Happy hypoxia is one of the physiopathological characteristics of Covid-19 that has most baffled the scientific and medical community.
For a normal person, the blood oxygen saturation level (the amount of hemoglobin carrying oxygen) is around 95 percent or more. Hypoxemia is a condition in which the blood saturation levels drop below 94 percent.
Patients with blood oxygen levels below 90 percent, which is considered too low, may experience symptoms like shortness of breath and chest pain.
They may need oxygen therapy. If blood oxygen levels continue to fall, their organs may shut down, which could be life threatening. However, despite low blood oxygen levels, some Covid-19 patients do not feel any symptoms and feel fine, until eventually, they collapse.
This unusual phenomenon gave rise to the term “silent hypoxemia” or “happy hypoxia.”
Patients with this condition often suffer a sudden imbalance, reaching a critical state that can be fatal.
Researchers and doctors have been trying to understand the causes of happy hypoxia in Covid-19 patients.
Now, researchers from the University of Seville in Spain have come up with an explanation for the condition.
They say that infection in carotid bodies by SARS-CoV-2, the virus responsible for the pandemic, may be the cause of the decreased blood oxygen levels in many Covid-19 cases.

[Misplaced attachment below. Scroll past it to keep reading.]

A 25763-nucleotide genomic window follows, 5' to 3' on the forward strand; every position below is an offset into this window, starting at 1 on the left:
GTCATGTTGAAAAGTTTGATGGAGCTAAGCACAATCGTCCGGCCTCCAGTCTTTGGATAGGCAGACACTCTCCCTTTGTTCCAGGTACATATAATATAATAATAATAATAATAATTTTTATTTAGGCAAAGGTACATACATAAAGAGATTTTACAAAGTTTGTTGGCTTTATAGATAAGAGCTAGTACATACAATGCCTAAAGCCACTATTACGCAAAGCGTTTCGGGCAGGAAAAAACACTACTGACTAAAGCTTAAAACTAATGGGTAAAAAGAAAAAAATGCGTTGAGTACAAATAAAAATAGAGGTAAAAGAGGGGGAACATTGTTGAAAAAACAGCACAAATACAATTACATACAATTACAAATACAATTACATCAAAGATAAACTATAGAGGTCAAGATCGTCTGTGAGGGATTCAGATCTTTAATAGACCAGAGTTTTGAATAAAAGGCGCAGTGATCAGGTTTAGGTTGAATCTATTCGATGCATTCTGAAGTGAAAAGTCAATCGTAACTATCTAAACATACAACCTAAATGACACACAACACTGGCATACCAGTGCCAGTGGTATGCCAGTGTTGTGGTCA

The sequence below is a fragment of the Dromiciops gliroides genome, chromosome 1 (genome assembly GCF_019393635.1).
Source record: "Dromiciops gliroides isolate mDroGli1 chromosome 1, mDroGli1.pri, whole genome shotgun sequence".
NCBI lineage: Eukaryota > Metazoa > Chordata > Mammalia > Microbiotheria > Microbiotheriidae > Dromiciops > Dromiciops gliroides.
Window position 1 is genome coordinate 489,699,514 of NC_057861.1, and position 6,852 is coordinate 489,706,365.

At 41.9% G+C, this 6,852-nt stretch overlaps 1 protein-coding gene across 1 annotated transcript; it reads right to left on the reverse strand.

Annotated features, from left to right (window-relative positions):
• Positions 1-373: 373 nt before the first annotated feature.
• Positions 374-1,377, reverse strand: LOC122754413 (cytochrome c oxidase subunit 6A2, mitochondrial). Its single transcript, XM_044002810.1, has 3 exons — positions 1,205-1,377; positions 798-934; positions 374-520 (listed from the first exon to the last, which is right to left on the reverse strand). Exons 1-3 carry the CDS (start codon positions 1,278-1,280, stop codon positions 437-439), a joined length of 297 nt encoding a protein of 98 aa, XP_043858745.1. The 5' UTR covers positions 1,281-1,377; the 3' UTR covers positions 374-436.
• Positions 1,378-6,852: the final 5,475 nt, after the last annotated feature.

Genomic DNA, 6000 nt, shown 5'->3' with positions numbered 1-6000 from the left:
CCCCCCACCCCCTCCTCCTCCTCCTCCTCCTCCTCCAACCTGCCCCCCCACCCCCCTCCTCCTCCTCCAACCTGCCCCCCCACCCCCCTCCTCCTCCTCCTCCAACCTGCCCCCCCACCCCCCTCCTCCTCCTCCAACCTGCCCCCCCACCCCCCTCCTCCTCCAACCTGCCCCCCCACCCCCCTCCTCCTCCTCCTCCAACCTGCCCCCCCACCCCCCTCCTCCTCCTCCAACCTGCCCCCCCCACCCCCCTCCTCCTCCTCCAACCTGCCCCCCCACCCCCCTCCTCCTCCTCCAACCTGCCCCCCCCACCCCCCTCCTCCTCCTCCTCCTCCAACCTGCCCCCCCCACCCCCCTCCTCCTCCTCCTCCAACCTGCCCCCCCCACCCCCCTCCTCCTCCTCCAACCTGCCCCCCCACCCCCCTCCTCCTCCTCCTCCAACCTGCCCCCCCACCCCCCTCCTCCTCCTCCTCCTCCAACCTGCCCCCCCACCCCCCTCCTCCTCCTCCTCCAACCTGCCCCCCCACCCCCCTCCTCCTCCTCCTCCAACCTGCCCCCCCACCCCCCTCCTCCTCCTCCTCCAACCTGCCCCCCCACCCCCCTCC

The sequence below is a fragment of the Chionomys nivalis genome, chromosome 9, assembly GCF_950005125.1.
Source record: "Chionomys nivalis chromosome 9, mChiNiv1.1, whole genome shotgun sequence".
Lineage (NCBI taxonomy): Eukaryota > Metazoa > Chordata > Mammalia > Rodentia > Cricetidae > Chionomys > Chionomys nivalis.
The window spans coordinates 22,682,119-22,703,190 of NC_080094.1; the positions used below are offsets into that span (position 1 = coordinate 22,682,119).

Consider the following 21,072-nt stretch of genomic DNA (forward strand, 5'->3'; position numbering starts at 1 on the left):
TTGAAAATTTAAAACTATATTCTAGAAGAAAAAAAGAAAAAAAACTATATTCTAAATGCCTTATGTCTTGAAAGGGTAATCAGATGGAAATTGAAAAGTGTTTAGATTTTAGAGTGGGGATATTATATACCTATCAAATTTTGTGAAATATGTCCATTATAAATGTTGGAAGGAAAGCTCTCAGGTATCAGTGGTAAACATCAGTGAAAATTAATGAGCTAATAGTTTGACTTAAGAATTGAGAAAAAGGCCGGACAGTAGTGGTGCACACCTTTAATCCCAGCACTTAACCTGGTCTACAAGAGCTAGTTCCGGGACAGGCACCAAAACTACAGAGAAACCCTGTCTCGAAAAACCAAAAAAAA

Carotid bodies are sensory organs located on either side of the neck next to the carotid artery.
They detect the drop in blood oxygen and send signals to the brain to stimulate the respiratory centre.
In their study, detailed in the journal Function, the researchers suggest that infection of this carotid body by SARS-CoV-2 in the early stages of the disease could alter its ability to detect blood oxygen levels, resulting in the silent drop in oxygen in the arteries.
They have also found a high presence of the enzyme ECA2, the protein the coronavirus uses to infect human cells, in the carotid body.
The hypothesis support the use of activators of the carotid body independent of the oxygen sensing mechanism as respiratory stimulants in patients with Covid-19.
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